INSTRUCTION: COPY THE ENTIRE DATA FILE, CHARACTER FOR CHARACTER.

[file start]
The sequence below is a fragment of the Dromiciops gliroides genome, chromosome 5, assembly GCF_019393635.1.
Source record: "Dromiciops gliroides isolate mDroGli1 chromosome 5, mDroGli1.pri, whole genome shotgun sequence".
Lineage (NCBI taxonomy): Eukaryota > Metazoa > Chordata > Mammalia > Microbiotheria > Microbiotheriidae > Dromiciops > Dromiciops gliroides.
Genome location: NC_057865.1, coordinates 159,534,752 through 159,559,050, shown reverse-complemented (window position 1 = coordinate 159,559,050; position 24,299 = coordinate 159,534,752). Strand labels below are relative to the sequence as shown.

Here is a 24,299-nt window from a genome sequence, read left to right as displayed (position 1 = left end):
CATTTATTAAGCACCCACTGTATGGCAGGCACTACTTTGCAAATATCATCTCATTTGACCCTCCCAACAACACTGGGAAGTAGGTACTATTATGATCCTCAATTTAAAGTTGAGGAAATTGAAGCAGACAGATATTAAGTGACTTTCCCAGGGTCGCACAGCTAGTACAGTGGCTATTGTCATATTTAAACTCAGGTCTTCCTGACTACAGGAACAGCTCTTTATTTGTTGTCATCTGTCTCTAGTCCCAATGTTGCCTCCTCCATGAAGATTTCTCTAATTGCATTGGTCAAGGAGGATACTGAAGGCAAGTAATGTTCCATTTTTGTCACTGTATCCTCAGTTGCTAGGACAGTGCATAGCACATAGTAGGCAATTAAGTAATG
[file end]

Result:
The sequence below is a fragment of the Dromiciops gliroides genome, chromosome 5, assembly GCF_019393635.1.
Source record: "Dromiciops gliroides isolate mDroGli1 chromosome 5, mDroGli1.pri, whole genome shotgun sequence".
Lineage (NCBI taxonomy): Eukaryota > Metazoa > Chordata > Mammalia > Microbiotheria > Microbiotheriidae > Dromiciops > Dromiciops gliroides.
Genome location: NC_057865.1, coordinates 159,534,752 through 159,559,050, shown reverse-complemented (window position 1 = coordinate 159,559,050; position 24,299 = coordinate 159,534,752). Strand labels below are relative to the sequence as shown.

Here is a 24,299-nt window from a genome sequence, read left to right as displayed (position 1 = left end):
CATTTATTAAGCACCCACTGTATGGCAGGCACTACTTTGCAAATATCATCTCATTTGACCCTCCCAACAACACTGGGAAGTAGGTACTATTATGATCCTCAATTTAAAGTTGAGGAAATTGAAGCAGACAGATATTAAGTGACTTTCCCAGGGTCGCACAGCTAGTACAGTGGCTATTGTCATATTTAAACTCAGGTCTTCCTGACTACAGGAACAGCTCTTTATTTGTTGTCATCTGTCTCTAGTCCCAATGTTGCCTCCTCCATGAAGATTTCTCTAATTGCATTGGTCAAGGAGGATACTGAAGGCAAGTAATGTTCCATTTTTGTCACTGTATCCTCAGTTGCTAGGACAGTGCATAGCACATAGTAGGCAATTAAGTAATG